But since stock market is not going to do well, I had switched to currency trading in my career.

Regards
Brendan
http://www.forexandbinary.com/

Ricky said...

Hi MW,

perhaps you'll like to toggle the option of disallowing Anonymous comments. May not stop the unconstructive comments but at least there's a nick to refer to.

BlackCat said...

Hi MusicWhiz,

If I may go back to the topic of valuations and PEs, 3 things are in my mind:



First:
For traditional cyclical industries (eg: airlines, shipping, oil rig operator, steel), trough PEs are often high and peak PEs are low, as the market often correctly predicts the cycle. From Peter Lynch in 'One up on wall St'. Not sure if the companies you listed are cyclical? (I dont follow them).


Second: (unrelated to the first point)

In a bear market, valuations can truly , unbelievably, ridiculously low! In 2001/02, the trough valuations of many good, well run, small/mid caps was 7 or 8. Examples are comfort, Robinsons, unisteel in my previous blog post:
http://profithunting.blogspot.com/2008/10/how-low-can-market-go.html




Third:

*Expectations* of earnings works both ways.

I think the best time to buy based on PEs is when past earnings have been compressed (usually by a recession) and the earnings are increasing, due to the recovery, and due to the intrinsic growth of your carefully analysed company. In 2001/02, you could often see PE *expansion*, as the company grew and analysts get more and more excited over it as time goes by, it gets 're-rated' with a higher PE. Examples were OSIM, unisteel.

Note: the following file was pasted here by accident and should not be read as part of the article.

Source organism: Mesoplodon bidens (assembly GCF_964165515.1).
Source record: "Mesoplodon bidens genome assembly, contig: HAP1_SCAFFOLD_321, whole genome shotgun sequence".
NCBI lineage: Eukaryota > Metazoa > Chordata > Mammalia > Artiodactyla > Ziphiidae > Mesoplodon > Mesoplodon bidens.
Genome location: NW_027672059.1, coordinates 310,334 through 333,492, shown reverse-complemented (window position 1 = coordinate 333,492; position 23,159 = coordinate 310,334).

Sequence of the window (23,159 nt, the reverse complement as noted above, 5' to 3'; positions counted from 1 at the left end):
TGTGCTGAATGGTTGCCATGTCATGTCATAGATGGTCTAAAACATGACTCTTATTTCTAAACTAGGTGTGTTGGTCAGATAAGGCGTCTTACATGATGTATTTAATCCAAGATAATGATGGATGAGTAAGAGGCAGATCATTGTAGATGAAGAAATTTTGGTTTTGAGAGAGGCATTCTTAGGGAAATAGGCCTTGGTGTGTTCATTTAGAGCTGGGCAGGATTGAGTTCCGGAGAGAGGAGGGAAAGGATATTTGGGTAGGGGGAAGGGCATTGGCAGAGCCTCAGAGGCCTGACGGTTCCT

Now we are seeing the opposite: PE contraction.

Agree that the best time to purchase is a bear market. But right now, compared to what I saw in 2001/02, I believe stocks are still too expensive after the (mini) rally in Dec. And I cant see the conditions in place for PE expansion. Personally I cant decide what to do... neither here nor there. :(

Regards
BlackCat

Brendan Lee said...

Conclusion: Keep away from stocks.

Anonymous said...

Great job! BlackCat and Brendan.
These people know more about value than Mr Market Whiz.

musicwhiz said...

Hi Brenden Lee,